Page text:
Virtually all known developmental hazards were identified and/or characterized through studies of human populations. Such population studies have been responsible for identifying, among other things, the association between alcohol use by pregnant women and the development of birth defects, the association between cigarette smoking and problems associated with pregnancy, and the association between the hormone diethylstilbestrol (DES) given to pregnant women and the development of cancer in their children.
Virtually all known developmental hazards were identified and/or characterized through studies of human populations. In fact, the March of Dimes publishes a list of its “milestones,” virtually all of which have been projects or events with nothing to do with animal experimentation. Additionally, one of the most popular reference sources among genetic counselors presents no animal testing information at all, relying solely on human data. It is clear that animal experimentation is not the road to answers in the fight against birth defects.
March of Dimes' Funding Priorities
It is hard to escape the conclusion that at least some March of Dimes administrators do not have a good grasp of research priorities. When PCRM doctors met with Michael Katz, M.D., Vice President of Research for the March of Dimes, he stated that without animal experiments we would not know about the dangers of smoking or alcohol in pregnancy. The scientific literature proves that these dangers were discovered in human clinical studies, not animal experiments. This ignorance about which research methods have proven most effective in the fight against birth defects results in money being inappropriately given to animal experiments rather than to more promising programs.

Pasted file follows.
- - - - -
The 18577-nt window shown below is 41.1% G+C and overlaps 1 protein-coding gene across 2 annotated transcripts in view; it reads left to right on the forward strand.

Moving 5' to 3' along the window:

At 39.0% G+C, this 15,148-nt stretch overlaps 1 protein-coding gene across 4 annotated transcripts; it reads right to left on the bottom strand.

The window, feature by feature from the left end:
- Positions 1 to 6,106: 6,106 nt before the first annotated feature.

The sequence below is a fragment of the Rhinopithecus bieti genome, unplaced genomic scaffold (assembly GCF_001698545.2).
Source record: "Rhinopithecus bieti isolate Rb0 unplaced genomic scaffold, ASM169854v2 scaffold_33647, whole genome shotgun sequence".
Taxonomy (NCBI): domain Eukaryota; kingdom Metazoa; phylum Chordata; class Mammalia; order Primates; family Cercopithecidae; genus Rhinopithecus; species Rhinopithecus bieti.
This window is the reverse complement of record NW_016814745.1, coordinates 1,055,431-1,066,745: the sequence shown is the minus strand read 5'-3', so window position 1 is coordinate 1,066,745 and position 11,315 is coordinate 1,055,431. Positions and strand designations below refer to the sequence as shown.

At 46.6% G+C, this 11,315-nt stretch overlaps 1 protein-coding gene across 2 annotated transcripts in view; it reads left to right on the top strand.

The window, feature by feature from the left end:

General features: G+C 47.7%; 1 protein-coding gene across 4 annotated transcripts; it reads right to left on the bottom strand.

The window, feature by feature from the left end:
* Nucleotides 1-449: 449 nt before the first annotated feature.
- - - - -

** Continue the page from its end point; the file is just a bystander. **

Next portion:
Every dollar wasted on useless animal experiments is a dollar not spent on programs that work. In 2002, the March of Dimes spent at least $10 million on experiments involving animals. What would happen if they were to spend that money on nonanimal research and programs? Reliance on faulty animal tests puts human health in jeopardy and causes needless pain and suffering for animals. Since 1970, the incidences of most birth defects have risen substantially; only two have declined. Animal experiments also divert millions of dollars from valuable human studies and research programs. A national birth defects registry is desperately needed to uncover the causes of many birth defects. The largest registry in the United States, run by the Centers for Disease Control, collects only limited information.
There is also an urgent need to improve prenatal care in this country. Every year 1.2 million women receive insufficient prenatal care, yet up to 25 percent of all infant deaths could be prevented if this care were given to all mothers. About 12 percent of all pregnant women smoke throughout their pregnancies. If smoking during pregnancy were eliminated, infant deaths would decrease by up to 10 percent. Alcohol abuse during pregnancy is the leading preventable cause of birth defects and mental retardation.
Instead of giving alcohol to rats, we need to educate mothers and offer help to those with a problem. Additionally, teenage pregnancies, drug abuse, and AIDS remain major threats to unborn children. We need to devote as many resources as we can to preventive measures such as prenatal care, addiction treatment, and counseling. When the March of Dimes gives money to experiment on animals, babies suffer too.
What You Can Do
Contact the March of Dimes with your concerns about its continued funding of animal experiments.
1. Sur M, Frost DO, Hockfield S. Expressions of a surface-associated antigen on Y-cells in the cat lateral geniculate nucleus is regulated by visual experience. J Neurosci. 1988;8(3):874-882.
2. Angelucci A, Clasca F, Sur M. Brainstem inputs to the Ferret medial geniculate nucleus and the effect of early deafferation on novel retinal projections to the auditory thalmus. J Comp Neurol. 1998;400(3):417-439.
3. Seidler FJ, Levin ED, Morgan M, Lappi SE, Slotkin TA. Fetal nicotine exposure ablates the ability of postnatal challenge to release norepinephrine from rat brain regions. Brain Res Dev Brain Res. 1992;69(2):288-291.
4. Levin ED, Seidler FJ. Sex-related spatial learning differences after prenatal cocaine exposure in the young adult rat. Neurotoxicology. 1993;14:23-28.
5. Pierce RA, Albertine KH, Starcher BC, Bohnsack JF, Carlton DP, Bland RA. Chronic lung injury in preterm lambs: disordered pulmonary elastin deposition. Am J Physiol. 1997;272(3 Pt 1):L452-460.
6. Albertine KH, MacRitchie AN, Young BJ, et al. Altered vascular development in preterm lambs with chronic lung injury. Chest. 1998; 114:6S-7S.